Oct 242011


About the site

Lonsdale and Nepean Walls form two sides of the shipping channel through the Heads of Port Phillip Bay. With such a narrow opening to the large area of the Bay, the channel is also known as the Rip for the speed and volume of water that flows through it when the tide is running. A couple of times a day, the tide levels inside and outside the Bay are balanced, and the current stops for around 45 minutes…perfect for a dive.

Slack water timings are based on mathematical calculations by the Bureau of Meteorology and nature doesn’t always co-operate. Inevitably, if you’re running late at the boat ramp, slack water will be running early. It’s also important to consider the shipping schedule if you plan to dive an area of either wall that falls within the shipping channel. Success is all about timing. This particular shot was taken on a popular area of Lonsdale Wall that sits in the “emergency” shipping channel and can be dived without concerns about being run over by a tanker.

The quality of wall dives is strongly influenced by the direction the tide was running in before slack water. An ebbing tide will be carrying the dirt and debris from inside the Bay out to sea before it stops running, with a corresponding drop in visibility. A flood tide, on the other hand, flushes the entrance to the Bay with clear ocean water and can lead to stunning dives.Blue devil on Lonsdale Wall

With the high volumes of water passing through carrying lots of things to eat, the walls support a huge amount of stationary life. Covered in soft corals, sponges and other colourful and squishy things, there’s much more colour than on a tropical reef dive. Big overhangs are made yellow by a carpet of zooanthids, with cranky-faced Southern Blue Devils hanging out under ledges like this fine specimen in the second picture. This particular site sees the wall step down in 5m increments, dropping from 15m at the top to 60m+. Great vis lets you hang over the edge and feel the ocean drop away into the blue beneath you and fur seals drop by on occasion.

About the dive

This dive was one of my very first boat dives with the Canon 5D Mark II in 2009. After nervously electing to jump in with it in my hands, I descended into the blue water watching for bubbles coming out of the camera housing that might mean water was going in. The tide was still running very gently, and the first ten minutes of this dive were spent drifting along the wall. My first five minutes were spent fiddling with strobes and settings, and the odd test shot to see what photos would look like.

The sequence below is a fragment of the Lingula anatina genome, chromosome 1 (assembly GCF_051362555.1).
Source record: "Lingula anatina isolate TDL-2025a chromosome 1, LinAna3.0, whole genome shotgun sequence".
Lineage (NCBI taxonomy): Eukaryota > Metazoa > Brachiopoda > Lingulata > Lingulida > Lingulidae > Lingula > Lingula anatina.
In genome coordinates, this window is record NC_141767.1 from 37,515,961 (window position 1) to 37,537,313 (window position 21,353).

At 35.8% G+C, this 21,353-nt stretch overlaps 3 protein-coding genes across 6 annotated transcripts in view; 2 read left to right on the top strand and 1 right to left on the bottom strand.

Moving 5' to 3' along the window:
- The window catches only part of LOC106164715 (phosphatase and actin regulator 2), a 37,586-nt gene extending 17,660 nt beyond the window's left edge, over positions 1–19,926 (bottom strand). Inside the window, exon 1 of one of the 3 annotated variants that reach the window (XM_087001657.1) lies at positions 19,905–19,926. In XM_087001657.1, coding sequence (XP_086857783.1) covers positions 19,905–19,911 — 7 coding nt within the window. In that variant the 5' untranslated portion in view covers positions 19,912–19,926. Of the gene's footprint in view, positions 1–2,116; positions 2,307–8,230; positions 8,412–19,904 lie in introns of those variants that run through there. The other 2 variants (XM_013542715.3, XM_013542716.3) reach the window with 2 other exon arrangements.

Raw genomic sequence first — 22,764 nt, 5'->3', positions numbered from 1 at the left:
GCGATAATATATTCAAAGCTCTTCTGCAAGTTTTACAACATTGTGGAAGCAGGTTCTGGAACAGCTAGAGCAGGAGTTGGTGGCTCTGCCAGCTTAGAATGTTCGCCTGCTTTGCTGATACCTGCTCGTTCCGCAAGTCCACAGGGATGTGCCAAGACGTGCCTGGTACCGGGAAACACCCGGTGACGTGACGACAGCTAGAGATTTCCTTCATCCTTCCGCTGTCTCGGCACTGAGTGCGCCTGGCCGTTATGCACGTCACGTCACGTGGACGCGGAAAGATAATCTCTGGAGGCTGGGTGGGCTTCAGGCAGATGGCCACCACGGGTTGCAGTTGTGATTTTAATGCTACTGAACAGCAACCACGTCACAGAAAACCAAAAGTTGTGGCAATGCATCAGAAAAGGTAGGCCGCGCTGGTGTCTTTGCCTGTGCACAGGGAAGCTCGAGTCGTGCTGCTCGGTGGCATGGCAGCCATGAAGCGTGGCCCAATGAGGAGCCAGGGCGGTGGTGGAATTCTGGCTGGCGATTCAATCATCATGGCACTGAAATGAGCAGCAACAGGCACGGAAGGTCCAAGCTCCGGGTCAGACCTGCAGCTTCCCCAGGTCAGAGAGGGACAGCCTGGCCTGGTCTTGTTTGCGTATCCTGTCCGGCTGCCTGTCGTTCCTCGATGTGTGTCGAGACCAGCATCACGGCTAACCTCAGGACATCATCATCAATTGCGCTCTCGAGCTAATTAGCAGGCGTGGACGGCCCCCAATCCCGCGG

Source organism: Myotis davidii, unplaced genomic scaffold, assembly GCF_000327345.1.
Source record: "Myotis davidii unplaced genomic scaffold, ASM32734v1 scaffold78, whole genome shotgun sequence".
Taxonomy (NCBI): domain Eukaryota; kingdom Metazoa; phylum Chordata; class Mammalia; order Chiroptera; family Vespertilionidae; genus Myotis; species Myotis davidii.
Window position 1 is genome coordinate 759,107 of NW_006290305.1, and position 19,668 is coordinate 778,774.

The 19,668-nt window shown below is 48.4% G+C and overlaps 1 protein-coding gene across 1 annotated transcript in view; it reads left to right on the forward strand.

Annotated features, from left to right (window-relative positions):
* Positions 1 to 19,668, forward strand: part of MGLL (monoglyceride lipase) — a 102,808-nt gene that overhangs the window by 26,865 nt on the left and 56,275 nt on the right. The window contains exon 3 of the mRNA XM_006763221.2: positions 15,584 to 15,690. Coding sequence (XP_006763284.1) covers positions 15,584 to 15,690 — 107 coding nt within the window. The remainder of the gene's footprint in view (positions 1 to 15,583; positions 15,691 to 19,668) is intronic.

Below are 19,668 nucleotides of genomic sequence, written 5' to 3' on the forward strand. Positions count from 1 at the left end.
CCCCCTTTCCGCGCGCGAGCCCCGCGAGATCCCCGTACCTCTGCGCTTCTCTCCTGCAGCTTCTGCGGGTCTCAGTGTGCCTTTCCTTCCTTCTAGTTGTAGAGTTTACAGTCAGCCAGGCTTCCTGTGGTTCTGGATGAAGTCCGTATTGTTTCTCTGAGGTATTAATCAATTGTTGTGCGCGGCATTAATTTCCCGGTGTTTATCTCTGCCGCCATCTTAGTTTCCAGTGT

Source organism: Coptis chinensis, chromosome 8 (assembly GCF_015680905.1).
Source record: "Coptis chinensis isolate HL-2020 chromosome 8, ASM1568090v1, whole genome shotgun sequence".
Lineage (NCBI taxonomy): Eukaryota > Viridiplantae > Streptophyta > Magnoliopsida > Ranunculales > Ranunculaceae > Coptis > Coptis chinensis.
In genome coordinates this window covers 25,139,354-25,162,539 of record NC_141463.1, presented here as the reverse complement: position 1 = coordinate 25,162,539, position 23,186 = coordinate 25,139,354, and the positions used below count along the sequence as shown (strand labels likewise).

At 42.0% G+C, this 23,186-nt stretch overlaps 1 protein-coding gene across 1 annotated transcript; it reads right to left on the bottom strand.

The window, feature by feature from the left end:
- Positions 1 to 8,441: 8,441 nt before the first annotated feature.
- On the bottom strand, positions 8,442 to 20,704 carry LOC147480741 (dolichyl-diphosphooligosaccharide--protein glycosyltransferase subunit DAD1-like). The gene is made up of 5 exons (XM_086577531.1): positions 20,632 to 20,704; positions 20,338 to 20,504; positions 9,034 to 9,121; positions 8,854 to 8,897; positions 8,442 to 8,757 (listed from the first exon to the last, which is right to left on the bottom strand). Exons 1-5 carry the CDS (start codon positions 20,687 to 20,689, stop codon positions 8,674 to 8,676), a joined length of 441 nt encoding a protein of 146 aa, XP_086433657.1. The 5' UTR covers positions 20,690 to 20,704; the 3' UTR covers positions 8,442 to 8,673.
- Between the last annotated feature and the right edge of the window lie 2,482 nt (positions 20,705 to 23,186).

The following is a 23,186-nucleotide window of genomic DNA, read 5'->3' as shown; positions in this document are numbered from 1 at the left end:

About the shot

I was just about prepared with settings when I realised the drifting current was about to swim me into this particular outcropping. The sponges were surrounded by reef fish, and I started back pedalling to try and set myself up for a shot. Of course, without enough experience with the wide angle lens, I backed up too far. Letting the current move me in slightly while playing with the f stop, I realised all the flailing and flashing had redistributed most of the fish to a more peaceful location – d’oh.

And so this shot is a compromise in this series, between the too-far-away, wrong-f-stop, too-dark, lots-of-fish shot at the start of the series and the close-enough, slightly-too-light, where-are-all-the-fish?? shot at the end. Can’t win ‘em all…and apparently, that spot on the wall has disappeared, because I can’t find it again to do a better job. Luckily, having shots like this helps me realise how far my underwater photography has come, and makes me optimistic about continuing to learn more and take better photos.

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